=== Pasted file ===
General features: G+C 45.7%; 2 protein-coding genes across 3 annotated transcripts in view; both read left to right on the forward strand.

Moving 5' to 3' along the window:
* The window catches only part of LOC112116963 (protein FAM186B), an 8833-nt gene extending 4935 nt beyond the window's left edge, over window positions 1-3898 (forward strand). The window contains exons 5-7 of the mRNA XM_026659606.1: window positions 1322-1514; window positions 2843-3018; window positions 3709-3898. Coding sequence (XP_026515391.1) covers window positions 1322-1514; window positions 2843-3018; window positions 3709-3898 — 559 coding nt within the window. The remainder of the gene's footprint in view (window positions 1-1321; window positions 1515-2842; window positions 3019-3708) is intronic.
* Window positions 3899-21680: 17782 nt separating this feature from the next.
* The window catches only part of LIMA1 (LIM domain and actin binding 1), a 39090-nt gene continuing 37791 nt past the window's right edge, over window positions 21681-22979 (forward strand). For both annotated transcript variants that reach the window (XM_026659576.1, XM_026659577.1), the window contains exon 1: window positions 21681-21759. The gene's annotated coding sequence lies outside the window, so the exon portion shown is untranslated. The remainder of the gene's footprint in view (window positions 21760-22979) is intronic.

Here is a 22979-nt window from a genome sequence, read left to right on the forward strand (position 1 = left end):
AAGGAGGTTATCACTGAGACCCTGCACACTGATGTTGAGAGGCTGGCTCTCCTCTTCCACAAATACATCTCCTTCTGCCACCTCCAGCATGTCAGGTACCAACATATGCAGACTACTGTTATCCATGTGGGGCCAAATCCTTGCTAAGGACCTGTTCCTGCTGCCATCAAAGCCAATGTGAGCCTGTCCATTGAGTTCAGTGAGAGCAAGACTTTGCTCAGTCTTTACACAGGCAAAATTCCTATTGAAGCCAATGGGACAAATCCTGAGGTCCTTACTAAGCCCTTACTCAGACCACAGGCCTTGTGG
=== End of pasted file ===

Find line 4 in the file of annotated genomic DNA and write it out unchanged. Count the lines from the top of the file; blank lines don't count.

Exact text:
* Window positions 3899-21680: 17782 nt separating this feature from the next.